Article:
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Old Oct 5th, 2013, 01:43 AM   #16
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Re: Equalizing the Surfaces - Has it been good for the game?

As for McEnroe taking a French on todays courts, McEnroe wouldnt in a million years beat Nadal on any type of clay, and he had only one year he played well on clay anyway- 1984.
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Old Oct 6th, 2013, 12:50 PM   #17
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Re: Equalizing the Surfaces - Has it been good for the game?

Quote:
Originally Posted by dwyerfan View Post
I am not sure Lendl would have won a Wimbledon title on todays courts. I would see Federer, Nadal, Djokovic, and Murray all being too much for him from the baseline, and his serve and volley game was never natural or finely tuned. Either way that doesnt really do anything to prove or disprove your point which would be a baseliner having a better shot, which in Lendl's case would be true even if a group of superior baseliners in this time would have likely prevented it regardless.
I took the original premise to mean, for example, Lendl would have won Wimbledon versus the competition at the time if the grass had played like it does now. And while I could see Lendl beating, say, Cash with the current court conditions, the biggest thing to consider is that Cash himself (and the other dedicated net-rushers) would play differently if the attempt to homogenize the surfaces had been in effect. Unless we're talking about they happened to spring the change on the players rather quickly from 1986 to 1987.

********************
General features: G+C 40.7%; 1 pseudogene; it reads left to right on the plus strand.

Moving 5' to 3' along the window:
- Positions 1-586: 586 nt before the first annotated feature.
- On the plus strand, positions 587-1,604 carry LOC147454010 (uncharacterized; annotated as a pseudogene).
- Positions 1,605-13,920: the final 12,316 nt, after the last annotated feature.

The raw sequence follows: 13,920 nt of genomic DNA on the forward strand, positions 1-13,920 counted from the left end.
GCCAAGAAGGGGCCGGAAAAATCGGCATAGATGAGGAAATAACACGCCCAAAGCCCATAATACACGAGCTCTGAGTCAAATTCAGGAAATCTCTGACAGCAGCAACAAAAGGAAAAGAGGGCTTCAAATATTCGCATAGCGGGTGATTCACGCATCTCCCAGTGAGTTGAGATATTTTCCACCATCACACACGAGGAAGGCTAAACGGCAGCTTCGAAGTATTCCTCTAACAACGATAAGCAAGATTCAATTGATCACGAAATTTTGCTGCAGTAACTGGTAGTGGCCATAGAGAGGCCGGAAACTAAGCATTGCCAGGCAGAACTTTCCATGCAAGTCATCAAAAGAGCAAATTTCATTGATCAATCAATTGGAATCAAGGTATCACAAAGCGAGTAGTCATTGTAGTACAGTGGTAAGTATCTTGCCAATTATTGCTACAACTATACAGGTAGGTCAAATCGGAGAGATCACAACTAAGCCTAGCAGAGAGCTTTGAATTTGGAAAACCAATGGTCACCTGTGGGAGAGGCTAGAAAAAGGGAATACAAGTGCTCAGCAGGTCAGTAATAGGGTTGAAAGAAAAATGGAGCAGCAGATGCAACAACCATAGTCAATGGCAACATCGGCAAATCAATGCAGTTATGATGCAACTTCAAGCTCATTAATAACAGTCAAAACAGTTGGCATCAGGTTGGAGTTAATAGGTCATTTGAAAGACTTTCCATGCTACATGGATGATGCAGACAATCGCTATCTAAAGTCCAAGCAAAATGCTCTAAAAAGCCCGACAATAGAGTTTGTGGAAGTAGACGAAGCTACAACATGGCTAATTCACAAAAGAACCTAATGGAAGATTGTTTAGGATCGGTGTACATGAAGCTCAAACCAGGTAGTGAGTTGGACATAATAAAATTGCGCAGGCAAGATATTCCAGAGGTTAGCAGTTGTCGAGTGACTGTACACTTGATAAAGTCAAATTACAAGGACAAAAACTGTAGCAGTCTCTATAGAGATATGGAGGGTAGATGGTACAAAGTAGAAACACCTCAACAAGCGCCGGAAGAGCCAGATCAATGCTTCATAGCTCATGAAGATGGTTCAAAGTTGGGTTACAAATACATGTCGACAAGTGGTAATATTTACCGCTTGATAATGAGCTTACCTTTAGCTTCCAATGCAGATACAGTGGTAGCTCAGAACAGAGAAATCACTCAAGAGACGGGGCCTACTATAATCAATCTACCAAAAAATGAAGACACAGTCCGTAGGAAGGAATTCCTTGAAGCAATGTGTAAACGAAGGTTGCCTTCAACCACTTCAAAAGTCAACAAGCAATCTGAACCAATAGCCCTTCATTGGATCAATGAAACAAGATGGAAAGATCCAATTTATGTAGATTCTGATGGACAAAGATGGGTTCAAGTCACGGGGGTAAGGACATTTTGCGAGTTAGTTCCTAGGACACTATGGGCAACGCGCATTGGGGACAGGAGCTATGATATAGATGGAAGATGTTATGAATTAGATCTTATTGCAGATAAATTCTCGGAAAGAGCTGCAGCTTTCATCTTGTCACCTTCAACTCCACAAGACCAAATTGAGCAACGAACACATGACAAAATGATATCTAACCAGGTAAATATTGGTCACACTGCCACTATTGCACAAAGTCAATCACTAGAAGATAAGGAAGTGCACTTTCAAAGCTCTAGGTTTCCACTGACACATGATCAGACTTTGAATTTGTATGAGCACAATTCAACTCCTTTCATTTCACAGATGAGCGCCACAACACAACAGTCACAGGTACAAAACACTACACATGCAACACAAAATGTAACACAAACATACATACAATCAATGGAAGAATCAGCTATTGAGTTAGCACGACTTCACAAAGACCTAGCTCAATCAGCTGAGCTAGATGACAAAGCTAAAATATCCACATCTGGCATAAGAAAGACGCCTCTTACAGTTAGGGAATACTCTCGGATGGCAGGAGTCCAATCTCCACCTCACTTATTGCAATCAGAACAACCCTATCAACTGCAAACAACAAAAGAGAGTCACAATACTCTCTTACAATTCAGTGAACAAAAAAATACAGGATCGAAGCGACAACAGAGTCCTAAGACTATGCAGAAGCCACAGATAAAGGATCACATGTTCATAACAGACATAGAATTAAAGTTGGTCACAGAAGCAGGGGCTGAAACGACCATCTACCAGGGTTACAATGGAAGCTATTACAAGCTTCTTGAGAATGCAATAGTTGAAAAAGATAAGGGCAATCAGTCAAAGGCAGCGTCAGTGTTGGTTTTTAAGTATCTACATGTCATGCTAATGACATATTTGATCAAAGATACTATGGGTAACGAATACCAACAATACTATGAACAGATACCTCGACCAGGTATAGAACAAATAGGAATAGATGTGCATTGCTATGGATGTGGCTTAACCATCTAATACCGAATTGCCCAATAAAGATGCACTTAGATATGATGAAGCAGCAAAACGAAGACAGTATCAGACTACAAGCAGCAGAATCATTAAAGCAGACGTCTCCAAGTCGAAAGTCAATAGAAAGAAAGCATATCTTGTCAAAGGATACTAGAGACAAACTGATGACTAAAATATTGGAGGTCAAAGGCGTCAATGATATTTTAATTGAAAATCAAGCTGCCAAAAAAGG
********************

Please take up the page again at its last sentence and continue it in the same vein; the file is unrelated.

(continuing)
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Old Oct 23rd, 2013, 01:16 PM   #18
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Re: Equalizing the Surfaces - Has it been good for the game?

I think the new racquet and (especially so) string technologies have had a huge impact. With the equipment so powerful (and forgiving) all-court tennis (forget about S&V) is redundant - it's easier to stay on the baseline, regardless of surface, so the powers that be have gone with the flow and slowed down the surfaces to compliment the power baseline style. The courts during Wimbledon indicate just how much the game has changed in 10-15 years - no scuffed baseline, no scuffed service line; just a bare strip the length of the baseline, about a metre behind it.
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